The demand of any coffee takeaway cups that are plastic free is increasing a lot in London, especially in the last few months.
When we talk about coffee reusable cups, we refer to any take away cups made by glass, bamboo, cork, china etc. etc. But why people are avoiding plastic cups( also in coffee shops)? Plastic cups are harmful cause they contain Bisphenol A or BPA.
About BPA and coffee takeaway cups
BPA is a chemical that we can’t avoid completely: found in nature, we breath it naturally but it’s mostly found in most of the disposable cups such as paper cups and plastic cups.
BPA is released mostly by the hot temperature of the liquid together with other chemicals that leaching out of plastic. Polystyrene for example, helps isolate the high temperature of the coffee liquid avoiding to burn our hands when holding take away cups.
Bisphenol A is an endocrine/thyroid disruptor associated with an increased risk of heart disease, liver disease, diabetes, ovarian dysfunction, testicular, breast cancer and prostate cancers, early puberty in girls, decreased sperm production, altered functions of reproductive organs and obesity. It also affects our brain.
According to the Journal of the Yale School of Environmental Studies “there is also now abundant research that links BPA and phthalate exposure to such human health concerns as deformities of the male and female genitals; premature puberty in females; decreased sperm quality; and increases in breast and prostate cancers, infertility, miscarriages, obesity, type 2 diabetes, allergies and neurological problems, like attention deficit hyperactivity disorder.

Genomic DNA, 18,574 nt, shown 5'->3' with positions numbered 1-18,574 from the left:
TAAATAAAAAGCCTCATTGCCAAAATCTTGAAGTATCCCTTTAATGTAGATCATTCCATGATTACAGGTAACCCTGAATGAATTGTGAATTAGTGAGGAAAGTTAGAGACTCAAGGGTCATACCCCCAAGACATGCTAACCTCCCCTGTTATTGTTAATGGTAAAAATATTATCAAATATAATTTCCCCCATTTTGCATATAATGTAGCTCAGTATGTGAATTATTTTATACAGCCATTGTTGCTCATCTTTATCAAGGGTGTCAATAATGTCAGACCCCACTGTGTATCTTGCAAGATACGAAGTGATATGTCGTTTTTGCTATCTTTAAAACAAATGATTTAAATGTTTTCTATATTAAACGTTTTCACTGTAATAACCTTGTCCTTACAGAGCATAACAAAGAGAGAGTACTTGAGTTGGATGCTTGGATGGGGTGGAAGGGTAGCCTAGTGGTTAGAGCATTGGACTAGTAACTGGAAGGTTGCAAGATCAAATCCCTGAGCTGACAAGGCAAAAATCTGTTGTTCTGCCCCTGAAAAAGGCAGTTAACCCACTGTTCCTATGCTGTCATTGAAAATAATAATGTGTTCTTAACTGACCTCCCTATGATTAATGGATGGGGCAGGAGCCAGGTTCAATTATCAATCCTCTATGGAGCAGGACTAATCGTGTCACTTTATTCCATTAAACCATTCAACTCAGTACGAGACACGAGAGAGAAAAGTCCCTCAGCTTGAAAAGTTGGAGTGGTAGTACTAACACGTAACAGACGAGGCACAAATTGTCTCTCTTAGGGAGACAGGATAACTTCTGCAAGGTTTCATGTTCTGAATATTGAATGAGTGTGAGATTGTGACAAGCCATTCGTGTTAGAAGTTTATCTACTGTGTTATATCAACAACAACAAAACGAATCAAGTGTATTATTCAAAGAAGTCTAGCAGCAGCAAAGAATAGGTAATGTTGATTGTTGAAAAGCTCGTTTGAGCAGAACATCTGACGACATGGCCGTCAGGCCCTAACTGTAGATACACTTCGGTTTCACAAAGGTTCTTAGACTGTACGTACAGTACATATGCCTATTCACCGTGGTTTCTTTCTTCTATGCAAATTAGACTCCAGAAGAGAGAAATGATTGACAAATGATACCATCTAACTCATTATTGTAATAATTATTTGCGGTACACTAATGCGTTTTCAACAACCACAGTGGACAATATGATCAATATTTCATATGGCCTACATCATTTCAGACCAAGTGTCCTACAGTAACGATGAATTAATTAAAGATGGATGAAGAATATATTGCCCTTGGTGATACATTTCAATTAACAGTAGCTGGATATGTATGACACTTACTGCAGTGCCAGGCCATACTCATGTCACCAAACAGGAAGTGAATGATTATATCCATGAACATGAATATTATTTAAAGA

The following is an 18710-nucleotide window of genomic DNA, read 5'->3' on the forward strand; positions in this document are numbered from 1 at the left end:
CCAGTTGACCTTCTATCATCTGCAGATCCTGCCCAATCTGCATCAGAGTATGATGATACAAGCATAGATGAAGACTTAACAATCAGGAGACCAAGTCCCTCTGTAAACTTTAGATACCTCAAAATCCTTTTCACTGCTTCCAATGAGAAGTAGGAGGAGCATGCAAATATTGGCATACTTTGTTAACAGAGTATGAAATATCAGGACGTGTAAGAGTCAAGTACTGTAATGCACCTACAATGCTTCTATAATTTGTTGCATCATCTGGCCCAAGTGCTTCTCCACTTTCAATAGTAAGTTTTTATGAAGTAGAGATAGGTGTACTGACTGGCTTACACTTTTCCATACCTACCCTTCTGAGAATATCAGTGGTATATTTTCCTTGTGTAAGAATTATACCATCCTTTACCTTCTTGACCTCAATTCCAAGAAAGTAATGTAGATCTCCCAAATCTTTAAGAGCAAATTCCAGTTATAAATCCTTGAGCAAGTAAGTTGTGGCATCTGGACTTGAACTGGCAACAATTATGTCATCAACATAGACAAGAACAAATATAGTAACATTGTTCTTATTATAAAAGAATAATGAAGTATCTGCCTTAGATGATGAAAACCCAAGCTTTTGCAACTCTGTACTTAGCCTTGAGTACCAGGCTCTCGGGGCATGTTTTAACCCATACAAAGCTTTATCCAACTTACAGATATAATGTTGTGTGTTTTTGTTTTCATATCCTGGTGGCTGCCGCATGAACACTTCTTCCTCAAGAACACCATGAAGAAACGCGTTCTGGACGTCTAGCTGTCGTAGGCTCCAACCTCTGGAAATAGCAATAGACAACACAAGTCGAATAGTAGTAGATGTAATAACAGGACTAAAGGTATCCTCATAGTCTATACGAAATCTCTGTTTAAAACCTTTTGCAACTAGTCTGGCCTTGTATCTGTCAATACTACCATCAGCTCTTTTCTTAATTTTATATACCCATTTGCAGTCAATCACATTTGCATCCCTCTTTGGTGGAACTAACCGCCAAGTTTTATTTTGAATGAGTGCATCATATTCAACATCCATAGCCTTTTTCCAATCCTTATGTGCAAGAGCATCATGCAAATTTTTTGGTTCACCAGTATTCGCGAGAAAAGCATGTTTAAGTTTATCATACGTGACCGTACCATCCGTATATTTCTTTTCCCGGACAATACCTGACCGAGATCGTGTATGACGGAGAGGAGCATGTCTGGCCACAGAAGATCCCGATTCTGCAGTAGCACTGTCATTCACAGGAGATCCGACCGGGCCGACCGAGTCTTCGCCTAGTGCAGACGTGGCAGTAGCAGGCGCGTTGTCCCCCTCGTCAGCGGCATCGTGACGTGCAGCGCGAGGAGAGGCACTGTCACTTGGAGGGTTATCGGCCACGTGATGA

Takeaway coffee cups alternative
The biggest problem is the BPA-free alternatives. Most of the people feel safety when using them. In fact, they contain other chemicals like bisphenol-S or pesticide atrazine (responsible of sex-reversing) that are even more harmful. According to a research of Deborah Kurrasch of the Department of Genetics of the University of Calgary, the problem lies in the lack of industry regulation;
currently, no federal agency tests the toxicity of new materials before they are allowed on the market.
We’re paying a premium for a ‘safer’ product that isn’t even safer, Kurrasch says. There are many types of bisphenols out there, so part of the public’s responsibility “is making sure [manufacturers] don’t just go from BPA to BPS to BPF or whatever the next one is.”
So, how can we avoid these chemicals?
We can start having a look at the lids of the take away cups, seeing which number is printed on the lid. We have to avoid #6 and #7 that usually are not BPA-free. #6 component is Styrofoam or polystyrene. Carcinogen and neurotoxic that are not recyclable and not biodegradable. #7 is basically BPA and is not as well recyclable.
Another thing we can do to avoid these chemicals is try to reduce the waste associated with our take away cups and use reusable ones.
An Australian company made a reusable cup that doesn’t contain any toxins. It’s called KeepCup and is made from polypropylene #5. According to the company it’s made from a single injection mold and it can be recycled.
The original KeepCup is made of plastic but in 2014 they introduced a glass model, made with tempered soda lime glass, a silicone lid and a plastic or cork band.
In conclusion, we are not hugely exposed on BPA but science is not yet really clear about how BPA can affect us. But I believe it is better to avoid any toxic products, thinking about more at the environmental sustainability.
I am an Italian coffee lover that pushed for the love of this “amazing drug” decided to come to London to study about coffee and its different extraction procedures and tastes.